Before the dew had even been swept away and temperatures began to rise Thursday morning at Winged Foot, Jordan Spieth had already endured a fruitless search for a lost golf ball and a dreaded trip back to the tee at the second hole.
That led to a double bogey, following a bogey on his opening hole.
The 120th U.S. Open was barely underway, and Spieth was already 3 over par.
And his mystifying struggles continue, as Spieth -- the 2015 U.S. Open champion -- managed to shoot 3-over 73, leaving him tied for 71st place.
The three-time major championship winner has no victories since his 2017 Open victory, a span of more than three years. Scenes of Spieth searching for his game on driving ranges across the golf landscape are etched in the mind. And a place like Winged Foot does not often lead to miracle fixes.
"So I ended up finishing even after the second hole,'' he said. "All in all, shooting 3 over at a U.S. Open, feeling I had no control, it's not bad.''
Spieth will need to find something Friday in order to make it to the weekend, which given the state of his game appears a long shot.
"There's a lot that's off, I'm not really sure,'' he said. "If I knew, I'd fix it. I'm kind of just working through it and looking forward to having a little more time off to figure it out. I'm late behind it. The second I try to get back out in front, it's hooking.
"Standing on a tee at the U.S. Open and not exactly knowing where the ball is going to go is not a great feeling. It's not incredibly enjoyable. I'll grind it out. I don't ever give up. There's no reason to. I'm here.''
Spieth has two top-10 finishes in 2020, but he has not posted a top-5 since he finished tied for third at the 2018 PGA Championship.
A return from the coronavirus pandemic shutdown has seen Spieth post a single top-10 finish in nine events. He was eliminated after the first tournament of the FedEx Cup playoffs, where he missed the cut at the Northern Trust. He also missed the cut last week at the Safeway Open, and his best finish in his past five events is a tie for 30th.
After starting 3 over after two holes, Spieth birdied three straight holes starting at the fourth to get back to even par. But he added two more bogeys and a double bogey at the par-5 12th against just one birdie on the back nine to shoot 38 over the final nine holes.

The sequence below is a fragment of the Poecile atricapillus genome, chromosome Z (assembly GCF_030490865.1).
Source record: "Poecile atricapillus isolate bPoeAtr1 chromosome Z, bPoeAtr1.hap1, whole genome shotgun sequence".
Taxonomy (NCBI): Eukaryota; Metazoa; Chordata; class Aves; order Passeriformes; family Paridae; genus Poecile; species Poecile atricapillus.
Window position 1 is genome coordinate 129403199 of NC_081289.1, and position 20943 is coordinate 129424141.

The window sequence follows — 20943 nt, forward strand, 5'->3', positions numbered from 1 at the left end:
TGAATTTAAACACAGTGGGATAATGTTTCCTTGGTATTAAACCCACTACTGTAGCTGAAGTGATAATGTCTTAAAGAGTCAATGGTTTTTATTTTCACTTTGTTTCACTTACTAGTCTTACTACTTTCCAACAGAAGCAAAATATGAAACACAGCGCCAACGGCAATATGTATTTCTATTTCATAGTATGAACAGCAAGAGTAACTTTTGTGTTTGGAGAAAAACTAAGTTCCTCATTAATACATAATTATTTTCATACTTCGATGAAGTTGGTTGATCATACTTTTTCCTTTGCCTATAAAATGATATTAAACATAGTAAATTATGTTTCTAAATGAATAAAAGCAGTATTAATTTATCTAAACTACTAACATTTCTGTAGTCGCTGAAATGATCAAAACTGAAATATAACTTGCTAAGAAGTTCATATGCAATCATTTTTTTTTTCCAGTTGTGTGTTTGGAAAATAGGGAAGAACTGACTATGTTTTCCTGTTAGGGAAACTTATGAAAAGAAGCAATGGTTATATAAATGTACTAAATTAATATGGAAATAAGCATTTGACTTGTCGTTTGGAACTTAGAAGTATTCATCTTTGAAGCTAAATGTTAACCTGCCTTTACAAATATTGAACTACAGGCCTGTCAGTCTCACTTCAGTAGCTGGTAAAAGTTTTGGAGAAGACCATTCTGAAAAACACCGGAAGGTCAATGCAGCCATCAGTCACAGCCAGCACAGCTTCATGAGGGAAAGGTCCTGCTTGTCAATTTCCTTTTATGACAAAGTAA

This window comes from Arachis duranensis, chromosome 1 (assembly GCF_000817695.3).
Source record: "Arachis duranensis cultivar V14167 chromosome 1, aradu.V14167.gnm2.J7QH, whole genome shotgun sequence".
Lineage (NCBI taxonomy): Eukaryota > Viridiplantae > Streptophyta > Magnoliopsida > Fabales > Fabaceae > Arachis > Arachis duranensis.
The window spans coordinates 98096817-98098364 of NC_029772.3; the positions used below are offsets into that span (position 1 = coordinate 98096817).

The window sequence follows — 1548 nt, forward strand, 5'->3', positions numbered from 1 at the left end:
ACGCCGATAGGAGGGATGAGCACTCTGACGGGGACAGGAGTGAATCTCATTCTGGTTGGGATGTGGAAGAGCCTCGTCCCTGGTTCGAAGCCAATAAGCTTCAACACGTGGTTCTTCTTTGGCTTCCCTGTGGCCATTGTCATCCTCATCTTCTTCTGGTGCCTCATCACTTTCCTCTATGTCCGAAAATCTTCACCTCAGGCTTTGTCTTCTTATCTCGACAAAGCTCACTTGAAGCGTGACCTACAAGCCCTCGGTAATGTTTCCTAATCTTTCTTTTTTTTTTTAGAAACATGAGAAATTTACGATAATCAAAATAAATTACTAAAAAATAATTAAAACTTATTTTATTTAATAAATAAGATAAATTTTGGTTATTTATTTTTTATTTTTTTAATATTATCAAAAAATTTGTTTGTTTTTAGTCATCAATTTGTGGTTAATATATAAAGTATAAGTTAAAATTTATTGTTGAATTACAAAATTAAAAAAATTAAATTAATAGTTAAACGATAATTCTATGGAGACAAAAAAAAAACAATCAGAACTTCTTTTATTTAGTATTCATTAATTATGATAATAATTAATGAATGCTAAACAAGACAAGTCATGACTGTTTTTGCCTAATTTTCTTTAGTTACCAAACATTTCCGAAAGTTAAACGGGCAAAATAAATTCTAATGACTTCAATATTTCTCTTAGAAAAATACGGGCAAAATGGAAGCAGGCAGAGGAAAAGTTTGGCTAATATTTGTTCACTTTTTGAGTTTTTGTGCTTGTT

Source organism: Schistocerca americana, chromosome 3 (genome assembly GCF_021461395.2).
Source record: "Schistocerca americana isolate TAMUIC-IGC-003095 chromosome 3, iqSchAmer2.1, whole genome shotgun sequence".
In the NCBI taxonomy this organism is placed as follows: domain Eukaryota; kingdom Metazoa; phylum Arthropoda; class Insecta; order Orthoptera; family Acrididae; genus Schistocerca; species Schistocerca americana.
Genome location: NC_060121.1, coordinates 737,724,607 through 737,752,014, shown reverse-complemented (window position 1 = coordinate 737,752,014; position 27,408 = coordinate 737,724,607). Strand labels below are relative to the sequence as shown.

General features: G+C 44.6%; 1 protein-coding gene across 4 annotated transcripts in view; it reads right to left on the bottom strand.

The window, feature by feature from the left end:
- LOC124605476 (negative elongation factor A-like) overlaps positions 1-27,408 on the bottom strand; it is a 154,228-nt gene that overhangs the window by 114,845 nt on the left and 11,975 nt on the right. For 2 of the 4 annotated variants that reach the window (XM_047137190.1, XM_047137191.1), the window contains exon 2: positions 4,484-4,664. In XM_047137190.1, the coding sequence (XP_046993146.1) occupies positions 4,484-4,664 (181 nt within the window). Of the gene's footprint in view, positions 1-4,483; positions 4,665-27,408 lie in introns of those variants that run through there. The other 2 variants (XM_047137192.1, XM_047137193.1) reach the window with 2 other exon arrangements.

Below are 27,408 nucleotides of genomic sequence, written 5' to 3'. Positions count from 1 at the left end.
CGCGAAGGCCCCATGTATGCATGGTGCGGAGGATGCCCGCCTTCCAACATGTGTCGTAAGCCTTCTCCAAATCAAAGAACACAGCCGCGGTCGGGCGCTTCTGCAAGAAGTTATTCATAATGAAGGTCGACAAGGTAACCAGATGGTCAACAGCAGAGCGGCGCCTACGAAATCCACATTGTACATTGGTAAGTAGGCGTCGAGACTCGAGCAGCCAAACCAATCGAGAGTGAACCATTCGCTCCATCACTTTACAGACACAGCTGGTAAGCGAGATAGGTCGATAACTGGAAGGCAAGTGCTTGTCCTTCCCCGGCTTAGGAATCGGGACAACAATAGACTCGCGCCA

He hit just 3 of 14 fairways and only 11 of 18 greens for his round.
"The goal is to go out there and try to make the best score you can make on every single hole,'' he said. "Obviously, when you big picture it, there's going to be punches thrown at you from the golf course at a U.S. Open, but it's no way, shape or form that I come out today saying I just want to hang in there. The goal is to lead the golf tournament and continue to lead the golf tournament."
That appears difficult for Spieth at the moment. He's struggling with all aspects of his game and has been honest about it. Asked if he could try to forget some of the mechanics he has been working on and just swing away, Spieth highlighted how difficult that task has become.
"I'd love to, but the second I try and just pick a tree and swing at it, the ball goes pretty far offline,'' Spieth said. "There still needs to be focus on the mechanics. Just trying to find the blend, trying to find the balance. Trying to pick really, really tight targets where you can just try and be an athlete if something feels a little off during the swing, being able to adjust with your hands.
"I'm trying to take the hands out of it, but right now it's requiring a lot of timing. Unfortunately, I told myself going into the round that I would just play draws, just play draws.
"The only shot you have to hit a fade out here is No. 8 tee, and I played four fade shots today, and I played those holes 6 over. [No.] 2 tee, one on the second shot. Then 10 I tried and made bogey, and then 12 on the third shot. I played them two doubles and two bogeys with the four swings I played fades on. So I was right. The problem was I didn't stick with that or I'd probably be at even par, worst case right now."